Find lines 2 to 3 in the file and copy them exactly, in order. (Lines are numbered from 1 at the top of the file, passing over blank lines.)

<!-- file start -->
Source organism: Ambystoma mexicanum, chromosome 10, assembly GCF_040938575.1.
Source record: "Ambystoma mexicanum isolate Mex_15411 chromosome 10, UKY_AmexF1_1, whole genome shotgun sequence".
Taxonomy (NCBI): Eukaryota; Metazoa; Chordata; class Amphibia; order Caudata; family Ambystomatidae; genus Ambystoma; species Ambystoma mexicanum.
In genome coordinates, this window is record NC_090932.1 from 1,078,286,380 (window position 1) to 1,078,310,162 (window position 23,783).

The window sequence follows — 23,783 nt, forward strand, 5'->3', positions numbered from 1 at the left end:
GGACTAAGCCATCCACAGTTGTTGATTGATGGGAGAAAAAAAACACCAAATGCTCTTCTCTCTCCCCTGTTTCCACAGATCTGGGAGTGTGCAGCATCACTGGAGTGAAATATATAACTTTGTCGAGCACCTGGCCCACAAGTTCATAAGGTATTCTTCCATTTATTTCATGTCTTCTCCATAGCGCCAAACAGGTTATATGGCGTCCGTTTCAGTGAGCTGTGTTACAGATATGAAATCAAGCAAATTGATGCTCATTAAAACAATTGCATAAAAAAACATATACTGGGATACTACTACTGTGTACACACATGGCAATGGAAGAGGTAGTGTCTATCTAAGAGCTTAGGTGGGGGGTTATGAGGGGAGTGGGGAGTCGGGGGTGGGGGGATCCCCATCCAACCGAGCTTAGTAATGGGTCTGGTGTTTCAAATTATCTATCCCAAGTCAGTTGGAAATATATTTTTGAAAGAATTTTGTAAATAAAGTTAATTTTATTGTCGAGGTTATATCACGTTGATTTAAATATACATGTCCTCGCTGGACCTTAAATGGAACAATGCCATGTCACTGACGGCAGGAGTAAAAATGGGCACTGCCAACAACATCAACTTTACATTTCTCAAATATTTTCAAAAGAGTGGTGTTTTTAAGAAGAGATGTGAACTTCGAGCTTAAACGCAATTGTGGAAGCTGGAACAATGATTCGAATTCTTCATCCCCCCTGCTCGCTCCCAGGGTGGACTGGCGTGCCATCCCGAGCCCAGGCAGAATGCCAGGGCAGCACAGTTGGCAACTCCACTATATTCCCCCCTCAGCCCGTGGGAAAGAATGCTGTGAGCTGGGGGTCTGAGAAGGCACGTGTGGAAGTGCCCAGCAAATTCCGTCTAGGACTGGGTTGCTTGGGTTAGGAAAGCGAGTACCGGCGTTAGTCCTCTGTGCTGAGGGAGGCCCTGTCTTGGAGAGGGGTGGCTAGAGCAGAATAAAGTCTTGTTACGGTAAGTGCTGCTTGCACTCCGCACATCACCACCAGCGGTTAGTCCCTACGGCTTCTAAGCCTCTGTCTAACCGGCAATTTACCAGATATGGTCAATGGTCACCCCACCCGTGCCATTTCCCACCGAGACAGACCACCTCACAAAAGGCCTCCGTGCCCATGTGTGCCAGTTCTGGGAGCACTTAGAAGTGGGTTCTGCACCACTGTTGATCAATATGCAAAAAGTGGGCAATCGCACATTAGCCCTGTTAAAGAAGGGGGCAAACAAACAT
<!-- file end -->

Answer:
Source record: "Ambystoma mexicanum isolate Mex_15411 chromosome 10, UKY_AmexF1_1, whole genome shotgun sequence".
Taxonomy (NCBI): Eukaryota; Metazoa; Chordata; class Amphibia; order Caudata; family Ambystomatidae; genus Ambystoma; species Ambystoma mexicanum.